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This week's column:

Am I Ready for Speed Skates?

Jan. 30, 2013




QHi, Bill: I am a longtime skater, but I've never really moved past fitness skates. My wheel size has slowly been creeping up (currently I’m on setup with two 90mm and two 100mm wheels), but I've avoided real lower-cuff speedskates up until now. I'd like to make the jump to a full 4x100mm low-cuff skate. But this is a bit of an intimidating leap. What advice do you have for skaters who want to move from serious fitness to amateur speed skating? Unfortunately, like so many skaters, I don't have access to a real skating shop within a day's drive, so I have to purchase everything off of the internet. In addition to general advice, do you have any specific recommendations for a first set of skates with a lower cuff and 100mm wheels? - Bill from the USA.

Ask the Coach!

Hi, Bill: You’re already on a mixed setup of 90 and 100mm wheels. So moving up to a4x100mm setup should not be intimidating at all.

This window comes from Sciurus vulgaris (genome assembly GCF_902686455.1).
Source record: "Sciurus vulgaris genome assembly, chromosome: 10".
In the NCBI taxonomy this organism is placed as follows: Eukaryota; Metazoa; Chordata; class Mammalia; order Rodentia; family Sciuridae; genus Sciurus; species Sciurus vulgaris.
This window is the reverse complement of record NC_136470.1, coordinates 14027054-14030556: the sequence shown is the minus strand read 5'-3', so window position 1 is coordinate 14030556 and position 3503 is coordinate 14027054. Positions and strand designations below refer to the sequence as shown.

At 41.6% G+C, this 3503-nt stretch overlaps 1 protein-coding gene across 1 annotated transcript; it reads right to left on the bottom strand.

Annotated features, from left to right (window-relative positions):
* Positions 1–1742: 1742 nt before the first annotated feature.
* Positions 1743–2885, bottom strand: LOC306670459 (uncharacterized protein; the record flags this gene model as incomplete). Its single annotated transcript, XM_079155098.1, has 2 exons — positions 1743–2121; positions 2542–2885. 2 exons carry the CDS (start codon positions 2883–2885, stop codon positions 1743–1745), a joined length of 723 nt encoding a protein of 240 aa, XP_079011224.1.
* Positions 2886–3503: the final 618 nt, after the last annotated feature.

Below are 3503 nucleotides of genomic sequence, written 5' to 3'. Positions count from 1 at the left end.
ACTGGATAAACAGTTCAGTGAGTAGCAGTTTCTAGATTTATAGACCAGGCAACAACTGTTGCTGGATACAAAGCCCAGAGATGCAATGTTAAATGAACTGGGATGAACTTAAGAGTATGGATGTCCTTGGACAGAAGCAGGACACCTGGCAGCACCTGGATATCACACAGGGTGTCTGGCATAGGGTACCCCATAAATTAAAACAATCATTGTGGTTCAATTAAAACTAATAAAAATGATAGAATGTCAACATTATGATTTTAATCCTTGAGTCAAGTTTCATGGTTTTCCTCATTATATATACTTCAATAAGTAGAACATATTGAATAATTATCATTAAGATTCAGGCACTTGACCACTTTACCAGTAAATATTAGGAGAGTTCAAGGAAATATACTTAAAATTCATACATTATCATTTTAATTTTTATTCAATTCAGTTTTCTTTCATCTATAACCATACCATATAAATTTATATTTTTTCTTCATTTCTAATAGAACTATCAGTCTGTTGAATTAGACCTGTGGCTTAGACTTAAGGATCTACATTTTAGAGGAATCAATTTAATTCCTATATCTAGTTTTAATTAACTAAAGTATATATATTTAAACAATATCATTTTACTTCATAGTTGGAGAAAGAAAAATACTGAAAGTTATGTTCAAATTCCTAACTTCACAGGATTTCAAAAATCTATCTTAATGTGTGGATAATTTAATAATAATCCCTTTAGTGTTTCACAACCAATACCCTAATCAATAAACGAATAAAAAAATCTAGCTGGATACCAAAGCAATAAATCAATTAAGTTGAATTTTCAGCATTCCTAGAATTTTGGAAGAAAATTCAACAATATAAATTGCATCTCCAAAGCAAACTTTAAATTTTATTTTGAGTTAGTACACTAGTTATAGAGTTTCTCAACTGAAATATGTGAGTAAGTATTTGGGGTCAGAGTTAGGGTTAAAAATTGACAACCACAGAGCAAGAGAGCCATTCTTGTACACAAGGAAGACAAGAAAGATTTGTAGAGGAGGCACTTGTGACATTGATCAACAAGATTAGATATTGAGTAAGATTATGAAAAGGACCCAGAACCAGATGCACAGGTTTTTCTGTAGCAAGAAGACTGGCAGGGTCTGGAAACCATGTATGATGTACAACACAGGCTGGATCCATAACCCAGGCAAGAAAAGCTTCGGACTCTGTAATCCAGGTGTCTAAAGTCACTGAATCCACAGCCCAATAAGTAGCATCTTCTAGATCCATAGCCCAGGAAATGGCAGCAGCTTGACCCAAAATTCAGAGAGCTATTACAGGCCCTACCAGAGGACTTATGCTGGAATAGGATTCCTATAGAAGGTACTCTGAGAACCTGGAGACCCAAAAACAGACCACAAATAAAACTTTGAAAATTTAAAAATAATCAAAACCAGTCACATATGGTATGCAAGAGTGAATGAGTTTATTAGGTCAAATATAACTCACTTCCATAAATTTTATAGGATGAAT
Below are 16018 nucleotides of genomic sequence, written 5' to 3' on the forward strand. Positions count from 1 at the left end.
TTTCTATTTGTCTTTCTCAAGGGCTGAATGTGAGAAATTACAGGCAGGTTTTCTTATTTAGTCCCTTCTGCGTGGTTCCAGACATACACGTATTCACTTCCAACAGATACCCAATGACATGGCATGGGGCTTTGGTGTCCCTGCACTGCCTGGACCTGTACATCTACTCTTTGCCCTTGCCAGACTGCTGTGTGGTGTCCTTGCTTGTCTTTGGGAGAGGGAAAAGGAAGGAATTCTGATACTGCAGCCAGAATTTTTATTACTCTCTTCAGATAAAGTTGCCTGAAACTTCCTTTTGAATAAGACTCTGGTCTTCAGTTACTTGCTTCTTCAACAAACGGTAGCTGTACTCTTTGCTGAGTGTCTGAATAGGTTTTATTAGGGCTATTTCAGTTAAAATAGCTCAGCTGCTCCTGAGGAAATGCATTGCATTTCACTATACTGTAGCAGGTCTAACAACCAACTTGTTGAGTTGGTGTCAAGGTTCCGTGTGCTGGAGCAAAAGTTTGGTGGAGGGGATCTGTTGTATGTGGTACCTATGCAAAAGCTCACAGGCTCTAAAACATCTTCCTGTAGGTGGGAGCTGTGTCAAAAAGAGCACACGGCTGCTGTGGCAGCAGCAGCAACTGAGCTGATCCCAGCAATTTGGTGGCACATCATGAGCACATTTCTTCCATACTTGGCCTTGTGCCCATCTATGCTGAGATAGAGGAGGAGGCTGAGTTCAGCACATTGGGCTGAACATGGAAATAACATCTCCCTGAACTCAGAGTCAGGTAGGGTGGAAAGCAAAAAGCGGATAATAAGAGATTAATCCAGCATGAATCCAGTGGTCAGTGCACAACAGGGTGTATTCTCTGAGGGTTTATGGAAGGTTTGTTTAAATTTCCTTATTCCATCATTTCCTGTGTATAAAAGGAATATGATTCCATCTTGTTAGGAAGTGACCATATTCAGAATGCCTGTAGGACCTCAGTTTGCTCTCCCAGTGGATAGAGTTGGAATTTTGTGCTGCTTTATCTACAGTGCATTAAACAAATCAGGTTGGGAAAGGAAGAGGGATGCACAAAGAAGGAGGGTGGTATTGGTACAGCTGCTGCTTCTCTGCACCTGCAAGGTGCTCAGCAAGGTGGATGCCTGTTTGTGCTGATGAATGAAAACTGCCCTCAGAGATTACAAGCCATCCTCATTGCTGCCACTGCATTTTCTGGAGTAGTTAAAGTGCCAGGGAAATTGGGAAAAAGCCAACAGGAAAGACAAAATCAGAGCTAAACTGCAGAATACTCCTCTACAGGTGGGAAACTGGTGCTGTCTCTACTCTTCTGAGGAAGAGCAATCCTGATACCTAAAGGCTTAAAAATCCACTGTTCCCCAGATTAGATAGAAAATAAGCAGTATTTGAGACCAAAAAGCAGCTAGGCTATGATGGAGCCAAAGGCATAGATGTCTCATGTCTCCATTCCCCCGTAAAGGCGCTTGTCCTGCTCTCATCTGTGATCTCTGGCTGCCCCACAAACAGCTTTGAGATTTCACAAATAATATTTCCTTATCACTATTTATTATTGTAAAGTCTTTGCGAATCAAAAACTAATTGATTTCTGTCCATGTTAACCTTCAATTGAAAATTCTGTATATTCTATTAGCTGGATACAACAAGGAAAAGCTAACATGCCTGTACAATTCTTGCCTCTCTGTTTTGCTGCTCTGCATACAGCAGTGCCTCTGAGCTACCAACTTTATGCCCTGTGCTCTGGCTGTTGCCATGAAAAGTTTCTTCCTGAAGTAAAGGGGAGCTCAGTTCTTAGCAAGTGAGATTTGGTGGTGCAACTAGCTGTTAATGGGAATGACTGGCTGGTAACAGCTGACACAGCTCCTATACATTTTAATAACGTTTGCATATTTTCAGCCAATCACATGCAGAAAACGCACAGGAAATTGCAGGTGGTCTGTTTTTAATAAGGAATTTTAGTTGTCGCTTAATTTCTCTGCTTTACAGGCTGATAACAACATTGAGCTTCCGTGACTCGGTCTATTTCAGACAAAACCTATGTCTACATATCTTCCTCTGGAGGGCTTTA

These days, most young skaters are on 100s or 3x110mm setups, at least in countries where there are no restrictions on wheel size for children. So I would say that unless you have small feet — less than a U.S. men’s size 7, let's say — you should be able to handle a 4x100mm setup with no problem.

You might also consider one of the popular 110-100-110-110mm setups. The 100mm wheel in the second slot positions this setup closer to the ground, which improves their stability.

It wouldn't be fair for me to recommend a particular skate brand. I work for X-Tech which recently entered the U.S. market (the U.S. reps are Dan Heid and Jimmy Larson). So I have a bias. But the field is thick these days with companies who make quality speed boots.

You're liable to enjoy skating on bigger wheels. They quiet down the road noise and make for a more comfortable ride. And if you learn how to handle them, you will enjoy better roll.

To do that, you need to pay attention to technique and ensure you properly transfer your body weight over your support leg. The secret is to make the wheels work for you, not the other way around.

One word of caution: Speed boots can be hard on your ankles and feet. So invest in a pair of Ezeefit ankle booties … and wear them. They can help ease the transition and save you from blisters and hot spots.

Cheers, Bill

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World renowned coach Bill Begg shares his vast knowledge of skating in his weekly advice column, "Ask Bill Begg!" ... Every Wednesday on the Inline Planet.